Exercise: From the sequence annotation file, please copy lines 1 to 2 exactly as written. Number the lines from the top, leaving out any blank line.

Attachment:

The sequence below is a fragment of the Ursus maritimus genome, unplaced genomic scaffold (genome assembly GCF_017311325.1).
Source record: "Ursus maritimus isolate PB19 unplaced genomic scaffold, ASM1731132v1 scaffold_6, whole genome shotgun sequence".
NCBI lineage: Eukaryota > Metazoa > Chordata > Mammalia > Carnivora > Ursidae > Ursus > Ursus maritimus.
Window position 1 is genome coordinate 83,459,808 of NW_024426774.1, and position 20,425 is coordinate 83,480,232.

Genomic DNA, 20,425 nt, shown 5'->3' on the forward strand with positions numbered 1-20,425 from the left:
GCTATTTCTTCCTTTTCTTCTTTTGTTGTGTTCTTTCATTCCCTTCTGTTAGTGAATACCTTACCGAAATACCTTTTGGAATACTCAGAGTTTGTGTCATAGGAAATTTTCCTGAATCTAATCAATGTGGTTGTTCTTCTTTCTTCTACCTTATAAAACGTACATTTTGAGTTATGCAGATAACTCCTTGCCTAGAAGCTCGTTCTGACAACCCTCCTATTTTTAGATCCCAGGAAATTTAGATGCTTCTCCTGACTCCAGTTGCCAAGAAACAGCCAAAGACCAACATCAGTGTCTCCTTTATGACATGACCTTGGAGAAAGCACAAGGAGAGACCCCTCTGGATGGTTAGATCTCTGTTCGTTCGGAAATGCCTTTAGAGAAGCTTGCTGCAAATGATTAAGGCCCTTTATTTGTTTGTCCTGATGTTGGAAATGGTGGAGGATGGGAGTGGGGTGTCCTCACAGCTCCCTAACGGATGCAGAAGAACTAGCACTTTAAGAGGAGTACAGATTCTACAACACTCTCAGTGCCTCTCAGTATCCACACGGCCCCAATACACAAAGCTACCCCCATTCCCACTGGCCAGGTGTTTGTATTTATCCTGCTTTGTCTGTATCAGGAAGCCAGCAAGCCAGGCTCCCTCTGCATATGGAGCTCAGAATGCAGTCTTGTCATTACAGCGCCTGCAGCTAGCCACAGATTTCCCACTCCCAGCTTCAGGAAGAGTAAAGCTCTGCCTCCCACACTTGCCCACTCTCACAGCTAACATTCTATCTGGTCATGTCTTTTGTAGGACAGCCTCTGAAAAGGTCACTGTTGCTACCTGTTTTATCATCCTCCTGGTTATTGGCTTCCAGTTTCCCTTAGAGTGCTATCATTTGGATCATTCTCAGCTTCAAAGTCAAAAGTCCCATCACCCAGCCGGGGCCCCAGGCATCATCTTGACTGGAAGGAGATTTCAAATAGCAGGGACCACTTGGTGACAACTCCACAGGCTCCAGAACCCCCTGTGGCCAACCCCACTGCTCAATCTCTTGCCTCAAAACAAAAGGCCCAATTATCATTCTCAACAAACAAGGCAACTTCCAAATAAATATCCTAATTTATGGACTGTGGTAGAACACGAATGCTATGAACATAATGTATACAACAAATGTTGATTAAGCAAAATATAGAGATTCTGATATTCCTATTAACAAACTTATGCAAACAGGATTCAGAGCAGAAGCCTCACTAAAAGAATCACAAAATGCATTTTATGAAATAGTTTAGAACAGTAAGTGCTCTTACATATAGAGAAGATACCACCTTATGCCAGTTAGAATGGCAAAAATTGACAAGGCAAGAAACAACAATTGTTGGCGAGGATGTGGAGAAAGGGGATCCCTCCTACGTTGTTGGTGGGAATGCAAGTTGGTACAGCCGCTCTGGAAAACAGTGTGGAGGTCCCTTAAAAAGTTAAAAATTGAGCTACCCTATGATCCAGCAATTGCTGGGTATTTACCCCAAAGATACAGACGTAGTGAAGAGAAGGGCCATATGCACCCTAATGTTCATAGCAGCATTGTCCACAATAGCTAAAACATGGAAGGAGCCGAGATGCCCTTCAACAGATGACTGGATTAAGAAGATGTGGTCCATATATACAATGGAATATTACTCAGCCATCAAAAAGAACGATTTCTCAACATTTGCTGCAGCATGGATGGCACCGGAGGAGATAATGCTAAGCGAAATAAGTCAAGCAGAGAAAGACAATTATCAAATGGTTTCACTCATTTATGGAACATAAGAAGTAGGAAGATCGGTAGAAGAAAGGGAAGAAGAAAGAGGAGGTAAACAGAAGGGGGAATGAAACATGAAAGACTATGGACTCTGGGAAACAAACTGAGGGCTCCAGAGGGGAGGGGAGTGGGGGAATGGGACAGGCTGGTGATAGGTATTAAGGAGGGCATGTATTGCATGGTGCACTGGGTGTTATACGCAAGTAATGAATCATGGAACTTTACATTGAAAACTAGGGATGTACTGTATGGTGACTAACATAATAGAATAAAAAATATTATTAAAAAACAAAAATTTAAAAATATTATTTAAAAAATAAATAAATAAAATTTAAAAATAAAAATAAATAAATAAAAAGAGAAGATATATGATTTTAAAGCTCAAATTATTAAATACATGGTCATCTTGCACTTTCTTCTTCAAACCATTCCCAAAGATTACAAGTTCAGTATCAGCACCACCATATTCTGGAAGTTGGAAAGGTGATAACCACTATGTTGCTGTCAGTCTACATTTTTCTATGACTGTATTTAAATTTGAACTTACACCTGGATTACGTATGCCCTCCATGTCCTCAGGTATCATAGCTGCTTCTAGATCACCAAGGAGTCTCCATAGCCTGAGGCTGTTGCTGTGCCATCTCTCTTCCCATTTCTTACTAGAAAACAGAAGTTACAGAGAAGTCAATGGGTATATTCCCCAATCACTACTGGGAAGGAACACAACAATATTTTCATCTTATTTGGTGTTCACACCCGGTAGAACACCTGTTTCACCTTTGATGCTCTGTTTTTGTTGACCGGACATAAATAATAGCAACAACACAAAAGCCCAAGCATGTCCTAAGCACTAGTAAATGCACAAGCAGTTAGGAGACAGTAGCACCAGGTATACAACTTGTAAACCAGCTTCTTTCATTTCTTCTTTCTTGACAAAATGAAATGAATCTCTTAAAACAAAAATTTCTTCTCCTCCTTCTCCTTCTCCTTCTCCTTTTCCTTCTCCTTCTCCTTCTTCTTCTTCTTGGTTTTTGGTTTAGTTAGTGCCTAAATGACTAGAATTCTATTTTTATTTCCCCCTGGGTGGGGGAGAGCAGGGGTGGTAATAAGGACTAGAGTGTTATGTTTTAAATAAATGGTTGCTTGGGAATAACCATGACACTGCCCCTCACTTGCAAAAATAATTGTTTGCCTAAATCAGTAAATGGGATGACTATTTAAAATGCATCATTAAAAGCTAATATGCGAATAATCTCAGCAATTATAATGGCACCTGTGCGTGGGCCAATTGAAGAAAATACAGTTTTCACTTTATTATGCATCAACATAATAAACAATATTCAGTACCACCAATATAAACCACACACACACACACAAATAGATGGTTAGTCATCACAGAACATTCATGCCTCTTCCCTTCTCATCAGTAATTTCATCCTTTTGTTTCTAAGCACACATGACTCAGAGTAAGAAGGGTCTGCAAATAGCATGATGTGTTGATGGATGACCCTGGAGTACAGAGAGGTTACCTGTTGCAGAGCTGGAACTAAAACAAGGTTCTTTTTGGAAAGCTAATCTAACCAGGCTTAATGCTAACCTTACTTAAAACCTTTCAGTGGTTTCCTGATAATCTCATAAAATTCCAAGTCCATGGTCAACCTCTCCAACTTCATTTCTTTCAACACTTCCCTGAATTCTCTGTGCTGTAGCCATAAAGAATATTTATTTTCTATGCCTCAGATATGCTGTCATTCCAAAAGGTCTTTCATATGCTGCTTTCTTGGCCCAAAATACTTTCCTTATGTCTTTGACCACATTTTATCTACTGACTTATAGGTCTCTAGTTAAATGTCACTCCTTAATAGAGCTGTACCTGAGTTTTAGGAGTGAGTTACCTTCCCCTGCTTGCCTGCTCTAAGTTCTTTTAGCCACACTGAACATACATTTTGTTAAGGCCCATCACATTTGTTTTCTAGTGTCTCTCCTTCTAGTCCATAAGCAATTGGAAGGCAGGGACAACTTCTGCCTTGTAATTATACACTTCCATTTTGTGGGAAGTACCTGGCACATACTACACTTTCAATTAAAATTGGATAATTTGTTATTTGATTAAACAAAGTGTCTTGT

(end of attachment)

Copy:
The sequence below is a fragment of the Ursus maritimus genome, unplaced genomic scaffold (genome assembly GCF_017311325.1).
Source record: "Ursus maritimus isolate PB19 unplaced genomic scaffold, ASM1731132v1 scaffold_6, whole genome shotgun sequence".